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Mortgages British Columbia
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Written by Lisa Rennie
Best Mortgages British Columbia 2020
Are you looking to buy a home in the near future? If so, you’ll likely need to take out a mortgage to finance such a large purchase. But before you do that, there are a few things you should know about mortgages in British Columbia, as well as what it takes to get approved for one.
For more information about loans in British Columbia, click here.
Credit Score Required to Get a Mortgage in British Columbia
Lenders take a close look at all mortgage applicants before they approve them for a home loan. In British Columbia, you’ll need a minimum score of 680 if you plan to apply for a conventional mortgage. Lenders within this sphere want to see a credit score of at least 680 in order to minimize their risk of lending out funds for a home loan. The higher your credit score, the higher your chances of securing a mortgage in British Columbia.
Any scores less than this will make it much more difficult to get approved in British Columbia. Even if your lender did approve your mortgage application, you would likely be offered less favourable terms and be charged a much higher interest rate compared to borrowers with a high credit score. If your credit score is currently less than 680, you may want to consider taking a few months to improve your score. This will make it easier for you to get approved for a mortgage with favourable terms and rates.
Alternative Mortgage Options For Bad Credit Consumers in British Columbia
What if your credit score isn’t as high as it could be? What if this is hindering you from getting approved for a conventional mortgage?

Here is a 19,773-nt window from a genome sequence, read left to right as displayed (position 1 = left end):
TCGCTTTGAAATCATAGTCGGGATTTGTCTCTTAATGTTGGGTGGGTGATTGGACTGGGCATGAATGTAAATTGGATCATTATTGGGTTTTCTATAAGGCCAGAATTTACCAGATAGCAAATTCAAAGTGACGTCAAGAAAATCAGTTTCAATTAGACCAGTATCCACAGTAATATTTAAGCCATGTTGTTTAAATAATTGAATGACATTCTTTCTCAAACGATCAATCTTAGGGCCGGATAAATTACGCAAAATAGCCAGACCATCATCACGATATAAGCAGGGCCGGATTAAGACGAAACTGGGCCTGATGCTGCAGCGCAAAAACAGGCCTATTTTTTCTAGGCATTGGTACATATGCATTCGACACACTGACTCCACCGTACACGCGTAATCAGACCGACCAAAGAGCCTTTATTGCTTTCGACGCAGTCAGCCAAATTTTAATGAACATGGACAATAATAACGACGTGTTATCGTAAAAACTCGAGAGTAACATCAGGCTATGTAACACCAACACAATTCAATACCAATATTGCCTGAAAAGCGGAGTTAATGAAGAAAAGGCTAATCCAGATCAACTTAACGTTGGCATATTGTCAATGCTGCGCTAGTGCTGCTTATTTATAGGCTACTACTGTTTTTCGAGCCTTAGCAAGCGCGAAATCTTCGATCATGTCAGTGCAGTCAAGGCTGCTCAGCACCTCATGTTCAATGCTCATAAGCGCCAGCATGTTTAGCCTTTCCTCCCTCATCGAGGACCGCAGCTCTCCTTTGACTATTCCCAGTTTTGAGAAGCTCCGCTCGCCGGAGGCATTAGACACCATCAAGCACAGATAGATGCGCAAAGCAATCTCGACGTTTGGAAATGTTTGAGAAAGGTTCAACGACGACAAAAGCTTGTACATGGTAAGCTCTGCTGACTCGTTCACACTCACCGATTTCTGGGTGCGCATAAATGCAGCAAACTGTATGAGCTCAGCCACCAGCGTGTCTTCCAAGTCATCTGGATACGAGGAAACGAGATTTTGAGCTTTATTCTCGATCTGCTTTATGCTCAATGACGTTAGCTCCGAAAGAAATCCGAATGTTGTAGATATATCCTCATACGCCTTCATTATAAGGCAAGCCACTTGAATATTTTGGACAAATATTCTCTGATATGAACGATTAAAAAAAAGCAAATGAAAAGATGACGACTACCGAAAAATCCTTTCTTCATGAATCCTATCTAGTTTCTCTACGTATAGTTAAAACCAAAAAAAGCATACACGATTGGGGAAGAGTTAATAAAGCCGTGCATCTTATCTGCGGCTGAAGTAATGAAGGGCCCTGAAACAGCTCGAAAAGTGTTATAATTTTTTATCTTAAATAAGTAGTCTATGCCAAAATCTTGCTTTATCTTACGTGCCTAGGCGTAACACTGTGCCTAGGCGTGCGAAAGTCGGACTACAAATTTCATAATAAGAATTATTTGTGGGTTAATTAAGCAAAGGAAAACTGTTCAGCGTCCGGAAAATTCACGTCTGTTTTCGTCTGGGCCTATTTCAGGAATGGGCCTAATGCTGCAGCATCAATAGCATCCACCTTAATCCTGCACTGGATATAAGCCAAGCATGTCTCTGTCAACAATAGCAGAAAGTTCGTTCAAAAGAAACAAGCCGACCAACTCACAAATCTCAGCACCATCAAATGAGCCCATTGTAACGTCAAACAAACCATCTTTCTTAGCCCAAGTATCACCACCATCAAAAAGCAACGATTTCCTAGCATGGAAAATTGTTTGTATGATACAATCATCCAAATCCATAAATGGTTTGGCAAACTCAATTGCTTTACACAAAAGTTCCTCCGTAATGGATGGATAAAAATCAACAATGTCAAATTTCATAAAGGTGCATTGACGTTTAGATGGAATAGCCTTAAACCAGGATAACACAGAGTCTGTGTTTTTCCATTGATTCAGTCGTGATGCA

While this is certainly not an ideal situation, it doesn’t have to mean your dreams of buying a home are dashed. Instead, you may want to consider alternative options available in British Columbia. Here are just a few options you may want to consider:
Get a cosigner – If you’re unable to secure a mortgage on your own because your credit score isn’t high enough, you may want to consider getting a cosigner. In this situation, a cosigner would sign your mortgage along with you and serve as a backup in case you ever default at some point on your loan. While the cosigner does not actually have anything to do with the home you are buying, they will guarantee the loan in case you’re unable to continue making payments. If this happens, the cosigner would make the payments on your behalf.
Read this to learn what other types of loans you can get with a cosigner.
Take out a bridge loan – A bridge loan is actually a rather common financial tool that many Canadians in British Columbia take advantage of if their credit scores are sub-par. This financial product is designed as a short term solution for anyone who is looking to use their properties to help them give their credit a boost when traditional lenders have rejected their mortgage applications. Bridge loans can help borrowers in British Columbia gain access to a lower interest rate loan in the near future.
Want to know more about short-term mortgage financing and bridge loans? Look here.
Improve your credit score – Perhaps one of the best things you can do if you have bad credit that’s standing in the way of securing a traditional mortgage is to take the time to improve your score. There are several things you can do right now to do so:
- Make timely debt payments
- Utilise no more than 30% of your available credit
- Don’t apply for too many loans in a short period of time
- Keep old credit lines open
- Don’t close out any debt accounts that still have an outstanding balance on them
Take a look at this infographic to see how bad credit can affect your daily life.
Mortgage Pre-Approval in British Columbia
People in British Columbia who are considering buying a home in the near future and taking out a mortgage to finance the purchase are highly encouraged to get pre-approved for a home loan before they start their home search.